It is safe to say that those Promenade Concerts given by the Ohio State Band taught more young folks how to dance the Waltz, two-step, regular schottisches, Cuban Waltzes, etc., as was the fashion on the dance floor in those days with all of the dancing schools and instructors in the Mahoning Valley. I venture to say that hundreds of Niles people took in those concert dances. A great many members of prominent clubs in Niles, such as the famous Vendome Club, the Narcissus Club, and many others, were regular attendants at those parties. In fact the dances were so much in demand that it was necessary to hold them two and sometimes three times a week. The band paid off the debt of $1,100

Another time that summer the Ohio State Band played for the Merchant's Picnic at Conneaut, Pa. Six or eight of us stayed until the last train left on the main line of the Erie. We arrived in Warren about one o'clock in the morning (Sunday). When we reached the bandstand in Courthouse Park, one of the boys suggested that we play an open-air concert. And, we opened up with "A Big Time In The Old Town Tonight." We had just finished that one when the police arrived on the dead run and chased us out of there P.D.Q.

Interest died down in Warren for the band and on October 7, 1906 a meeting was called and a proposition from Bert Holloway for the Niles Business Men's League offered to buy the band outright for $400. It was accepted. So, in the year 1906, the great Ohio State Band became a Niles institution. John L. McDermott was made manager and Prof. Charles Bittner director. Niles was ready to support a band and have open - air concerts. So, the Ohio State Band became a local institution and remained the prize of our city for another four years. The band played many important concerts outside of the area and presented each week, in the summer months, open- air concerts in the park, which is now the McKinley Memorial location.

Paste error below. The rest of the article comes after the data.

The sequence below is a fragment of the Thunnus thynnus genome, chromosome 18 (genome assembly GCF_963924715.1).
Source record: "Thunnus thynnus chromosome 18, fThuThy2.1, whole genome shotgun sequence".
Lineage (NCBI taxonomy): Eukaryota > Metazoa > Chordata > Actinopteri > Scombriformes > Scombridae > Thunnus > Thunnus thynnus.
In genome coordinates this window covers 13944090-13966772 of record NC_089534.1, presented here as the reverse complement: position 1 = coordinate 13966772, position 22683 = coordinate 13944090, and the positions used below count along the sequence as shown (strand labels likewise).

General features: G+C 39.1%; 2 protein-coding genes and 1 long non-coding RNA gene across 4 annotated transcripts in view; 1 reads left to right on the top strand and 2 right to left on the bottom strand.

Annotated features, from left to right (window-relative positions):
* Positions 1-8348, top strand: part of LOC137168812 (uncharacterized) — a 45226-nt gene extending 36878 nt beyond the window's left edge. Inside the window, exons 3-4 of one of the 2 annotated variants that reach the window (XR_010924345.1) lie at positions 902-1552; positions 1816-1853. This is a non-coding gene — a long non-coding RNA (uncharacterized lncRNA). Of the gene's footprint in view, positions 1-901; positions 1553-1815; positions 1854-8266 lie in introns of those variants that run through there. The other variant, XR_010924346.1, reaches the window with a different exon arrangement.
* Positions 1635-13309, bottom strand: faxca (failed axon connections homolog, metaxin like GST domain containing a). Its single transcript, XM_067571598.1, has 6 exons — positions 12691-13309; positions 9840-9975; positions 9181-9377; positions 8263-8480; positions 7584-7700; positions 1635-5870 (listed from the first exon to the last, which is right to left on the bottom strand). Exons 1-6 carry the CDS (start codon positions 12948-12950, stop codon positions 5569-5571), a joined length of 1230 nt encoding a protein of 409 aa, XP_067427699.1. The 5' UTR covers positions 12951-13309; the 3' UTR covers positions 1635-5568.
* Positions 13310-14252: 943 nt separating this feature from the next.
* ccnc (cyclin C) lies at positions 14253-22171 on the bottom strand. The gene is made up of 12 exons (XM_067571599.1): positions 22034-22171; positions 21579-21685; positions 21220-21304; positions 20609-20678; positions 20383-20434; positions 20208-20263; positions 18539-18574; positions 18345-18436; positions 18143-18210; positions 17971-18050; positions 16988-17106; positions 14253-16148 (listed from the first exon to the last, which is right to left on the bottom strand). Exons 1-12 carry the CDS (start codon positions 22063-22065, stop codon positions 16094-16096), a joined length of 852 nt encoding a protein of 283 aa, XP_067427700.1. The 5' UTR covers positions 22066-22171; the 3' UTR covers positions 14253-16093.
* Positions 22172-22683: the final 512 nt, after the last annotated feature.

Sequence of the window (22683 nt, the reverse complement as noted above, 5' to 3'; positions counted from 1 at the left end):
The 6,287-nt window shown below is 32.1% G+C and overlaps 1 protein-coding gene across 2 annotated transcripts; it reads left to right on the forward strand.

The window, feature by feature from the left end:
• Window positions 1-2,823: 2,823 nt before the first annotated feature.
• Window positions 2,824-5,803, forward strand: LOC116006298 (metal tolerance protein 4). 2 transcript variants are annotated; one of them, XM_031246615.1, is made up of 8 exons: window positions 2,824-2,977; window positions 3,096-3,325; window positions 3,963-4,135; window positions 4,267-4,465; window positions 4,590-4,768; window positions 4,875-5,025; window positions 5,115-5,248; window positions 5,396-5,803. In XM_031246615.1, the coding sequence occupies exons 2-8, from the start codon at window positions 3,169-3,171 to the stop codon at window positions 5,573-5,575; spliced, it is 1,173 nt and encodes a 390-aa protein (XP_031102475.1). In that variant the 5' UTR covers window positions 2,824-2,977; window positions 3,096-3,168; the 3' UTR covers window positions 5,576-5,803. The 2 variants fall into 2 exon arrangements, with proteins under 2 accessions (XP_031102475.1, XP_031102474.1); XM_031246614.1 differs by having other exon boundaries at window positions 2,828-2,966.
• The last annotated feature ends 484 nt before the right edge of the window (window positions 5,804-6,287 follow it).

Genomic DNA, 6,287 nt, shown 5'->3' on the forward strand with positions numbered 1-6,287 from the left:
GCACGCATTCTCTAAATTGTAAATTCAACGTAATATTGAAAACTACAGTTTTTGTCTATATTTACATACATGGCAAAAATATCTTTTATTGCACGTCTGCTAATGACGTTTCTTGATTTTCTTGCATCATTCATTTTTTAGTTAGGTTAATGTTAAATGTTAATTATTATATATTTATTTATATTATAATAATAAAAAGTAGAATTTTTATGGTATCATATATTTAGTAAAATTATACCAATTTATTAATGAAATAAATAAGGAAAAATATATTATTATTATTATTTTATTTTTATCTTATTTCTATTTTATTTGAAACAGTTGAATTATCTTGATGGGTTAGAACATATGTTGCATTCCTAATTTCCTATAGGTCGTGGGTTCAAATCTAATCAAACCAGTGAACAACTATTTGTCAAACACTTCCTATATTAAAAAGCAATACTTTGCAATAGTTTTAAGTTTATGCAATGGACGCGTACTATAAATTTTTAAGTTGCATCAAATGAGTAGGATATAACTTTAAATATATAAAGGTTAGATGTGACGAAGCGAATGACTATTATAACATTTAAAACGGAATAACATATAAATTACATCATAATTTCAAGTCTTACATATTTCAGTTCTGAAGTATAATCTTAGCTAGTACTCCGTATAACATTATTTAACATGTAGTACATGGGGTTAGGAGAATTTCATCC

Along about that time there was a roller skating rink built here in Niles, located right where the U. S. Post Office on West Park Avenue now stands. It was named The Niles Amusement Company and John L. McDermott, together with Bill Thorns, was in charge as manager. By special arrangement a band of seven members furnished the music for a couple of hours each evening. They were each paid $1.15 per night. After a few weeks playing, the boys concluded that that was not enough, so they made a demand for 10 cents per night more. This management refused to consider. Then we went on a strike and picketed the place. The Niles people (whether for the fun of it or not) backed us up to the limit with the result that the attendance fell down to almost nothing. After much loud and explosive talk the management gave in and we each received our $1.25 per night.

But, with the increased musical activity in our public schools, and the formation of high school bands, interest in this famous band dwindled, and it finally passed out of the picture. The band folded its tents and silently faded out of sight, but not out of mind - at least in the memory of our older citizens.

The Ohio State Band & Wet-Dry Battle in Niles, by Ray Gilbert.

The year 1908 witnessed some stirring and exciting times in Trumbull County, and especially in our city of Niles. The state legislature of Ohio had passed the Ross County Local Option Law, and a petition was circulated and properly signed to make Trumbull County dry.

Naturally there were decided differences of opinion as to the outcome of this issue, the first of the kind ever attempted in this county. The wet element, supremely confident that such a thing could not possibly happen, freely expressed their opinions whenever the opportunity occurred. The dry element, with their solid, united forces, and who, truth to tell, had all the argument on their side, were equally confident that they would win. The battle was on, and the storm center of the whole county was in Niles.

The dry people had an active working organization in every ward in our city, and mass meetings were held in every one of them. The Ohio State Band was hired (18 members strong) We would head the parade to the different ward meeting places, play a couple of lively tunes, and then the band would be dismissed while the meeting would take place.